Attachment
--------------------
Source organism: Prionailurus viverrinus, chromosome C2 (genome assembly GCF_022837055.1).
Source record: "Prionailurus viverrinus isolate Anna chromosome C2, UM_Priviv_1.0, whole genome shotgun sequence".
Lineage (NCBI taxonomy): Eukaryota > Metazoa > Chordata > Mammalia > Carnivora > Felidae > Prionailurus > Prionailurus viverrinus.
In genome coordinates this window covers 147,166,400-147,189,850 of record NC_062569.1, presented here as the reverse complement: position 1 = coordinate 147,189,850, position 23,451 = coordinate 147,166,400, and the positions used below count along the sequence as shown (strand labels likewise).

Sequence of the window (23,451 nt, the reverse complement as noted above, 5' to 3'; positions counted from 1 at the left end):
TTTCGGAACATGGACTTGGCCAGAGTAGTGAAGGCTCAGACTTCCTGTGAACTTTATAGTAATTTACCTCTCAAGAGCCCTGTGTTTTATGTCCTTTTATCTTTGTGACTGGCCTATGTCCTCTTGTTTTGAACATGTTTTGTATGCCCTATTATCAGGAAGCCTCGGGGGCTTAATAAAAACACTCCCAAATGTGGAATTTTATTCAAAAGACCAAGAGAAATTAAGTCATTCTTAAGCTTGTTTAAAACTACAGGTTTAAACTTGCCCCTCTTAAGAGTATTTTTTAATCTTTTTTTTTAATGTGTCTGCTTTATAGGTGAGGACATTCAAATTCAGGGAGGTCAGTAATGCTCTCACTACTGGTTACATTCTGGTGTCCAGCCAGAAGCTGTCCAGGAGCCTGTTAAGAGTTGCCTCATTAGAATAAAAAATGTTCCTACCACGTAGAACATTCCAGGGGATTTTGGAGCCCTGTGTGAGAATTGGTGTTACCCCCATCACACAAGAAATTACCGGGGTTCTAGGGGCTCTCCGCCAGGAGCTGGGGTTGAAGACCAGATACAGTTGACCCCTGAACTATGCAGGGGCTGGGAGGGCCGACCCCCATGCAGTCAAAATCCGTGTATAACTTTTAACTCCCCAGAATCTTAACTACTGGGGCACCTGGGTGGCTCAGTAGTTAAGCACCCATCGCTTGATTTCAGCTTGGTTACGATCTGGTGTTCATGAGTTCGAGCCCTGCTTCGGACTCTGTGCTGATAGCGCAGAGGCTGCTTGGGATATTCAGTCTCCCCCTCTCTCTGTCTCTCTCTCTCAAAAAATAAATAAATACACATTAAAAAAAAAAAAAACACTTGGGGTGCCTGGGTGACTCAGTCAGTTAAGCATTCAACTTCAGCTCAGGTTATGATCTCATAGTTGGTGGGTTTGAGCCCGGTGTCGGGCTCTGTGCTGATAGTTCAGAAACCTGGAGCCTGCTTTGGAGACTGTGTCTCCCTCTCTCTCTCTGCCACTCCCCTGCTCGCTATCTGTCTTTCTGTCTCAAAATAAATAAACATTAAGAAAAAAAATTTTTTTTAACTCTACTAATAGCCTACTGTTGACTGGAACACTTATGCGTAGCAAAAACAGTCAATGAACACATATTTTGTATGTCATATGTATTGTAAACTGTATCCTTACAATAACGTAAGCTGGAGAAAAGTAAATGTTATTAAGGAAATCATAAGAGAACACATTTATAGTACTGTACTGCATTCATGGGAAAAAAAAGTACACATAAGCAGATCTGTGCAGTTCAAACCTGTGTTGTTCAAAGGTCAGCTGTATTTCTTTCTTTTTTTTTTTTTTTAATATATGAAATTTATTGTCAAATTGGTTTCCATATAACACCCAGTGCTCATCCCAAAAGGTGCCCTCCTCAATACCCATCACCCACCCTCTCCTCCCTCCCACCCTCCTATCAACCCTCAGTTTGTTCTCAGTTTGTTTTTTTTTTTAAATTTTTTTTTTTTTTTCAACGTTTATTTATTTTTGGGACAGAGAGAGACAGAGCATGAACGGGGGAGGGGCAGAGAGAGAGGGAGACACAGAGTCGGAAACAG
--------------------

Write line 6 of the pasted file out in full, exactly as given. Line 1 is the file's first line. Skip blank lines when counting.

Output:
TTTCGGAACATGGACTTGGCCAGAGTAGTGAAGGCTCAGACTTCCTGTGAACTTTATAGTAATTTACCTCTCAAGAGCCCTGTGTTTTATGTCCTTTTATCTTTGTGACTGGCCTATGTCCTCTTGTTTTGAACATGTTTTGTATGCCCTATTATCAGGAAGCCTCGGGGGCTTAATAAAAACACTCCCAAATGTGGAATTTTATTCAAAAGACCAAGAGAAATTAAGTCATTCTTAAGCTTGTTTAAAACTACAGGTTTAAACTTGCCCCTCTTAAGAGTATTTTTTAATCTTTTTTTTTAATGTGTCTGCTTTATAGGTGAGGACATTCAAATTCAGGGAGGTCAGTAATGCTCTCACTACTGGTTACATTCTGGTGTCCAGCCAGAAGCTGTCCAGGAGCCTGTTAAGAGTTGCCTCATTAGAATAAAAAATGTTCCTACCACGTAGAACATTCCAGGGGATTTTGGAGCCCTGTGTGAGAATTGGTGTTACCCCCATCACACAAGAAATTACCGGGGTTCTAGGGGCTCTCCGCCAGGAGCTGGGGTTGAAGACCAGATACAGTTGACCCCTGAACTATGCAGGGGCTGGGAGGGCCGACCCCCATGCAGTCAAAATCCGTGTATAACTTTTAACTCCCCAGAATCTTAACTACTGGGGCACCTGGGTGGCTCAGTAGTTAAGCACCCATCGCTTGATTTCAGCTTGGTTACGATCTGGTGTTCATGAGTTCGAGCCCTGCTTCGGACTCTGTGCTGATAGCGCAGAGGCTGCTTGGGATATTCAGTCTCCCCCTCTCTCTGTCTCTCTCTCTCAAAAAATAAATAAATACACATTAAAAAAAAAAAAAACACTTGGGGTGCCTGGGTGACTCAGTCAGTTAAGCATTCAACTTCAGCTCAGGTTATGATCTCATAGTTGGTGGGTTTGAGCCCGGTGTCGGGCTCTGTGCTGATAGTTCAGAAACCTGGAGCCTGCTTTGGAGACTGTGTCTCCCTCTCTCTCTCTGCCACTCCCCTGCTCGCTATCTGTCTTTCTGTCTCAAAATAAATAAACATTAAGAAAAAAAATTTTTTTTAACTCTACTAATAGCCTACTGTTGACTGGAACACTTATGCGTAGCAAAAACAGTCAATGAACACATATTTTGTATGTCATATGTATTGTAAACTGTATCCTTACAATAACGTAAGCTGGAGAAAAGTAAATGTTATTAAGGAAATCATAAGAGAACACATTTATAGTACTGTACTGCATTCATGGGAAAAAAAAGTACACATAAGCAGATCTGTGCAGTTCAAACCTGTGTTGTTCAAAGGTCAGCTGTATTTCTTTCTTTTTTTTTTTTTTTAATATATGAAATTTATTGTCAAATTGGTTTCCATATAACACCCAGTGCTCATCCCAAAAGGTGCCCTCCTCAATACCCATCACCCACCCTCTCCTCCCTCCCACCCTCCTATCAACCCTCAGTTTGTTCTCAGTTTGTTTTTTTTTTTAAATTTTTTTTTTTTTTTCAACGTTTATTTATTTTTGGGACAGAGAGAGACAGAGCATGAACGGGGGAGGGGCAGAGAGAGAGGGAGACACAGAGTCGGAAACAG